When it comes to online commerce, Amazon is the undisputed leader commanding over 47% of all online sales in countries like the US. However, much of this statistic is focused on retail commerce.
However, since 2015, Amazon has quietly garnered a significant chunk of online B2B commerce. Amazon Business, a division of Amazon.com that focuses on B2B, lets sellers deliver products in wholesale volumes to business customers across the country.
As a buyer, you may also benefit from volume pricing when transacting over Amazon Business and can compare offers from multiple sellers before you make your buying decision.
Having said that, it is worth mentioning that Amazon Business is not the only place to reach business customers on the platform. A significantly large chunk of business buyers, they trade in lower volumes and purchase office supplies from the website’s retail storefront.
Reaching your buyers on this platform is as important as establishing yourself on Amazon Business.
Your customers are not just on Amazon
While you may have picked Amazon as your preferred platform to sell, your customers may not necessarily be here. Depending on your industry, your buyer might still be using offline channels or websites like Alibaba to procure their products. In such cases, it may be ideal to set up an account across these other websites too.
Another strategy is to take your sales and marketing over alternate channels and only direct them to your Amazon storefront when they are ready to buy.
For instance, you may reach out to prospective businesses with cold emails or calls to solicit for business and direct them to your Amazon store when they express interest in buying from you.
Create exhaustive user personas and identify the channels that your competitors are targeting and use this as a benchmark while drafting your own marketing plan. This way, if your competitors advertise heavily on Facebook, you may consider increasing your budget for this platform.
It is worth noting that Amazon allows sellers to use their FBA program as their distribution hub while dealing with customers on multiple channels. This is possible with the help of the MCF (Multi-channel fulfillment) feature.
Given the cost advantages of stocking at Amazon, it is a good idea to hold all your inventory in Amazon’s warehouse and allow them to handle all logistics.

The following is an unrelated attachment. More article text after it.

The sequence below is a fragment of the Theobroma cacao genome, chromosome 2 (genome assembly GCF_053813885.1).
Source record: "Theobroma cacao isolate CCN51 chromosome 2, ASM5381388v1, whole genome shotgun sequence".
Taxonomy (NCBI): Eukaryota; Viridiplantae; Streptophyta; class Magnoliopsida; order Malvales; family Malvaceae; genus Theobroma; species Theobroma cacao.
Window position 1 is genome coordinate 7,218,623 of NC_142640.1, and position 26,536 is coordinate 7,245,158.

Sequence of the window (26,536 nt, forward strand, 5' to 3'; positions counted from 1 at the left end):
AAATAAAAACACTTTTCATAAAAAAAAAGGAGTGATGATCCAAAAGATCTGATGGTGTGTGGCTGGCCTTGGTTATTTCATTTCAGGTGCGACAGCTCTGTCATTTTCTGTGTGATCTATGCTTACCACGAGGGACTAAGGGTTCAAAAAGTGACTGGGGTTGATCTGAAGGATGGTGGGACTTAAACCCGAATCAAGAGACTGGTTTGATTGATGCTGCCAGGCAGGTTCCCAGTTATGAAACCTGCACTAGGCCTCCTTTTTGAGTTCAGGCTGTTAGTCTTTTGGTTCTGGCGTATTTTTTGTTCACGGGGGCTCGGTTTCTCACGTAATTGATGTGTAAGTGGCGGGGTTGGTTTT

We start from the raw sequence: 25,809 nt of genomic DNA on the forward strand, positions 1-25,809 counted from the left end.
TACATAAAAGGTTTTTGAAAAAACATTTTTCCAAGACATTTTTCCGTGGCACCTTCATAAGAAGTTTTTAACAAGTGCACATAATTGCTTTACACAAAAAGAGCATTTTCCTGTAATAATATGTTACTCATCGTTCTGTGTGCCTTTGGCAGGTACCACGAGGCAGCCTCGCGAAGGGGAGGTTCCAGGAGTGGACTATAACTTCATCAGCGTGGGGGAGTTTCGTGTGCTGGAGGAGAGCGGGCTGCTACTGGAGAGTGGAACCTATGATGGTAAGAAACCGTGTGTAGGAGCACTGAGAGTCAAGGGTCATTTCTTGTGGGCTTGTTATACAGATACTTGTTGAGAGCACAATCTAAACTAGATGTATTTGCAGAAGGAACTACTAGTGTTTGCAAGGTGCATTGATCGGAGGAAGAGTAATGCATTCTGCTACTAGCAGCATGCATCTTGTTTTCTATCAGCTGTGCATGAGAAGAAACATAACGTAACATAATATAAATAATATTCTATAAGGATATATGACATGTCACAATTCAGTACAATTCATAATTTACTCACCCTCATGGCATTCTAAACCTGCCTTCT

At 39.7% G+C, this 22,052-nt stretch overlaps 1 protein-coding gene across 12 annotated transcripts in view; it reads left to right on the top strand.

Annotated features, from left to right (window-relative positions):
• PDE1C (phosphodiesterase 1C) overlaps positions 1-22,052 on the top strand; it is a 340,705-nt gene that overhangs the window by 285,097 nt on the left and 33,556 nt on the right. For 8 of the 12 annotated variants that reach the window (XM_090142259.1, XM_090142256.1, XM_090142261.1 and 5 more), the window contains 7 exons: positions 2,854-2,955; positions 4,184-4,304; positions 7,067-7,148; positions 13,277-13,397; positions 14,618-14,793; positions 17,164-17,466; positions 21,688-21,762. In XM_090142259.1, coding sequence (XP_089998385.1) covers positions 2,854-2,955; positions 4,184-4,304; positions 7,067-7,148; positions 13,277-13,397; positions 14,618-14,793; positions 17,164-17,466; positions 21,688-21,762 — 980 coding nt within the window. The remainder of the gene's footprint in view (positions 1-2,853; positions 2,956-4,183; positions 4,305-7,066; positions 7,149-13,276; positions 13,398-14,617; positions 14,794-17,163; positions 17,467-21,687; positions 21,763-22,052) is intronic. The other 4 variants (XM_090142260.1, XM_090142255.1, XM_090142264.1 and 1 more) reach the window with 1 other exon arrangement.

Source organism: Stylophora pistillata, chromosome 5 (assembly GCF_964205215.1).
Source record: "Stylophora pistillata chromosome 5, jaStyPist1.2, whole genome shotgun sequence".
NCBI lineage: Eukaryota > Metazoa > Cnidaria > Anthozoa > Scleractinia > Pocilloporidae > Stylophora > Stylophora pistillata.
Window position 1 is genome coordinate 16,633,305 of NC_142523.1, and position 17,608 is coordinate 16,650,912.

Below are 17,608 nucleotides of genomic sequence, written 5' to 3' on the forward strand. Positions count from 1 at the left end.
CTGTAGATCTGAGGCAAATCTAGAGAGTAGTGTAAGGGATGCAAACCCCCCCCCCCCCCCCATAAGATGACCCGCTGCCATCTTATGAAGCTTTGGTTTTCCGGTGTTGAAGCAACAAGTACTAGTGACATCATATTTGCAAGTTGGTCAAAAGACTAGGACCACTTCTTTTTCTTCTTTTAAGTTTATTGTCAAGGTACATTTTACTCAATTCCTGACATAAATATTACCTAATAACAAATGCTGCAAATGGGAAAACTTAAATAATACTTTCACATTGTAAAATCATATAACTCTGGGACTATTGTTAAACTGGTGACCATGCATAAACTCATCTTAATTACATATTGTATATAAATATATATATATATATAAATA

Finding customers organically on Amazon Business
There are over 5 million products listed on Amazon Business. Much like the company’s retail platform, the B2B storefront too employs a number of different metrics to gauge the authority of various listings while ranking products.
This includes factors like title relevancy, description, customer reviews, pricing, and so on. Experiment with the title of your products and the description using split testing techniques and also deploy ASO (Amazon Search Optimization) techniques to improve the visibility of your products.
One of the key tricks to a higher organic presence on Amazon is the use of their Sponsored Ads feature. This allows businesses to show up in strategic sponsored ads that show when a prospective customer searches for your products on Amazon.
The reason this works very well is that sponsored ads help you increase sales and customer reviews and thereby allows Amazon to understand your search relevance – these are factors that dramatically improve the visibility of your products on organic search.
Reaching out to non-Amazon customers
As we pointed out earlier in this article, Amazon Business is only a small part of the overall B2B eCommerce industry. It is thus important to go beyond Amazon while reaching out to customers. While you may consider marketing your products on sites like Alibaba, or even over your own website, these channels require extensive investment in educating the customer.
A better strategy here would be with the use of PPC advertisements over platforms like Facebook or Google Search. These channels give the advertiser exhaustive targeting options that allow the seller to micro-target their buyer.
One word of caution here – Facebook and Google can be quite expensive when used as a primary source of customer acquisition. If you are a seller with hundreds of different SKUs, the cost of running these thousands of different variations of ads could escalate very quickly.
To avoid this, it is a good idea to use these platforms purely as a means to capture your target visitors – once you have acquired their email or other contact credentials, you may schedule your subsequent marketing communications over email or other cheaper communication channels.
Even in the absence of a lead capturing system, taking visitors from your ad to a webpage gives you an opportunity to capture them for your subsequent remarketing campaigns. Remarketing ad campaigns over Facebook or Google is a lot cheaper than advertising for keywords. Your advertising costs could thus come down significantly.
Are you an Amazon Seller targeting B2B customers? Share your tips and lessons in the comments below.
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